Green Computing Algorithmics: Managing Power Heterogeneity

Jan 25, 2012

ABSTRACT:

We are in the midst of a green computing revolution involving the redesign of information technology (IT) hardware and software at all levels of the IT stack with energy efficiency as the first order design constraint.This green computing revolution has spawned a multitude of algorithmic problems involving managing power, energy or temperature as a computational resource.The physical properties of energy are fundamentally different from the physical properties of time and space, the previous first order design constraints for IT.Thus the algorithmic problems related to efficient use of energy as a computational resource are fundamentally different than the now familiar algorithmic problems related to the efficient use of time or space.

After a general discussion of green computing algorithmics, I'll focus on one particular class of problems:managing power-heterogeneous devices in which high-power modes are less energy efficient, but are faster.Speed scalable processors, and heterogeneous multicore chips are common examples.The resulting algorithmic problems involve determining when the improvement of performance(say for example, how long tasks take to complete) is sufficient to justify the inefficient use of significant energy that arises from using the faster device/mode.I will show that some algorithms produce near optimal schedules, and show the techniques that have been developed to reason about near optimal schedules.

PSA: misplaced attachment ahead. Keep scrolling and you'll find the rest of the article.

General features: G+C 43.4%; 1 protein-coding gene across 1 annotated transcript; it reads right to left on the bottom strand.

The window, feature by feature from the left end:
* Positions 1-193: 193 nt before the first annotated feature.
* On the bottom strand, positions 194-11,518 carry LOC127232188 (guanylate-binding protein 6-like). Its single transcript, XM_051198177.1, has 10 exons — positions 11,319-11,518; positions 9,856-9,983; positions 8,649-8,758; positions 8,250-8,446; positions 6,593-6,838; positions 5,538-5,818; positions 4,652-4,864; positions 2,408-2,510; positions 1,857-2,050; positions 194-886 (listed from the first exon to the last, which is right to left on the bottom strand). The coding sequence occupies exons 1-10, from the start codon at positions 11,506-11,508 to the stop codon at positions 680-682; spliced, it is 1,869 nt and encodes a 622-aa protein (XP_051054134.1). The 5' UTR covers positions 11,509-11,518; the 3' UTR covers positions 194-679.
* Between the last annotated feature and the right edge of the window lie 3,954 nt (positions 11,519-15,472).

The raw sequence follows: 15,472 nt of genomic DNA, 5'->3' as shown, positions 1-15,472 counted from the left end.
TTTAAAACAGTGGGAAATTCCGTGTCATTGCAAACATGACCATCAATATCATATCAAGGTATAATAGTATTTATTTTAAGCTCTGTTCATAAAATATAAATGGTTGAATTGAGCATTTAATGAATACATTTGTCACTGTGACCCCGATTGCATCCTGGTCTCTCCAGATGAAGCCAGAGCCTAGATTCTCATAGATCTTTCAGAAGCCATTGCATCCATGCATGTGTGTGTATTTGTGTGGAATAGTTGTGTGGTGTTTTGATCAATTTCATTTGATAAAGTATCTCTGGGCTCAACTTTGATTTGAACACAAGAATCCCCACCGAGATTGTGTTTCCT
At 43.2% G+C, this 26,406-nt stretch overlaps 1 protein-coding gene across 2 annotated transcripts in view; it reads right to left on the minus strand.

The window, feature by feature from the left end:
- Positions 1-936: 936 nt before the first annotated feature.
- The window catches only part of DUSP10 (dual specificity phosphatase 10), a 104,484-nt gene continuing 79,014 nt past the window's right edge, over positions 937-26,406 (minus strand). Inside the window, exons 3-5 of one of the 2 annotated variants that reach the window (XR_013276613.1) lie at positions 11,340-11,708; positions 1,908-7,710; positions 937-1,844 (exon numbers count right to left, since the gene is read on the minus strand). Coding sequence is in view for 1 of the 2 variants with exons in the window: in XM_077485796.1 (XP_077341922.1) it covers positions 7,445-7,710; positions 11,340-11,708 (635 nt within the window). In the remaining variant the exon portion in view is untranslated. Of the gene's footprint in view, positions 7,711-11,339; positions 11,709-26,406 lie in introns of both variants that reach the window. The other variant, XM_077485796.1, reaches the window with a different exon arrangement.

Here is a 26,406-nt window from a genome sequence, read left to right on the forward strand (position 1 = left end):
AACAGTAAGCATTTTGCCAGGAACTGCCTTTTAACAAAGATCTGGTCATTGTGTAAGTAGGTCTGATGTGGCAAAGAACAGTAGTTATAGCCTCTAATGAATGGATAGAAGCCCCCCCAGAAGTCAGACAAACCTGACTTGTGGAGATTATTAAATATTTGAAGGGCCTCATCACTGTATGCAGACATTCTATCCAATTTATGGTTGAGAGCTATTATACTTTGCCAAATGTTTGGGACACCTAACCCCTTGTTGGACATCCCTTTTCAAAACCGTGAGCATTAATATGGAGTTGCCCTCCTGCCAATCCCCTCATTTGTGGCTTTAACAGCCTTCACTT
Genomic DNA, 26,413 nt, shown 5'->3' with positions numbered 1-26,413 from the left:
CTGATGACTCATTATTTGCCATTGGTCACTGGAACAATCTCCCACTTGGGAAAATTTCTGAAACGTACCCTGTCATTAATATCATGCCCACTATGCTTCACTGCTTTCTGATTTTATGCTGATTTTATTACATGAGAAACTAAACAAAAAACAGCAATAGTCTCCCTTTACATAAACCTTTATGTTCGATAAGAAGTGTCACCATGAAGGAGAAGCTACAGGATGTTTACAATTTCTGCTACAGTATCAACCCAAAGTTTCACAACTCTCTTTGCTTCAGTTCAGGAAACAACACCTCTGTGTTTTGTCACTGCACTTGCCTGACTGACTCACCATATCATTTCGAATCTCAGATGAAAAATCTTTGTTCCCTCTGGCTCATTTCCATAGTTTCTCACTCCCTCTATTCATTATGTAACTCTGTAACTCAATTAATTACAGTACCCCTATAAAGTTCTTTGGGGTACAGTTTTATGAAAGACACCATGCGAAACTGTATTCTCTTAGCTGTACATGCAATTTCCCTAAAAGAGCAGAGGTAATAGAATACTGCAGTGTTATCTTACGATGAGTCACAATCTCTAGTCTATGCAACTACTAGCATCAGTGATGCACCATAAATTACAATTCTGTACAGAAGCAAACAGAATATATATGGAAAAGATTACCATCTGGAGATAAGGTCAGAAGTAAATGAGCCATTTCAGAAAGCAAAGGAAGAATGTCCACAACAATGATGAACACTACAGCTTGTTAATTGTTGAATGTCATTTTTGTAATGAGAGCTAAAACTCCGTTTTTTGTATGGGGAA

We are in the midst of a green computing revolution involving the redesign of information technology (IT) hardware and software at all levels of the IT stack with energy efficiency as the first order design constraint.This green computing revolution has spawned a multitude of algorithmic problems involving managing power, energy or temperature as a computational resource.The physical properties of energy are fundamentally different from the physical properties of time and space, the previous first order design constraints for IT.Thus the algorithmic problems related to efficient use of energy as a computational resource are fundamentally different than the now familiar algorithmic problems related to the efficient use of time or space.

After a general discussion of green computing algorithmics, I'll focus on one particular class of problems:managing power-heterogeneous devices in which high-power modes are less energy efficient, but are faster.Speed scalable processors, and heterogeneous multicore chips are common examples.The resulting algorithmic problems involve determining when the improvement of performance(say for example, how long tasks take to complete) is sufficient to justify the inefficient use of significant energy that arises from using the faster device/mode.I will show that some algorithms produce near optimal schedules, and show the techniques that have been developed to reason about near optimal schedules.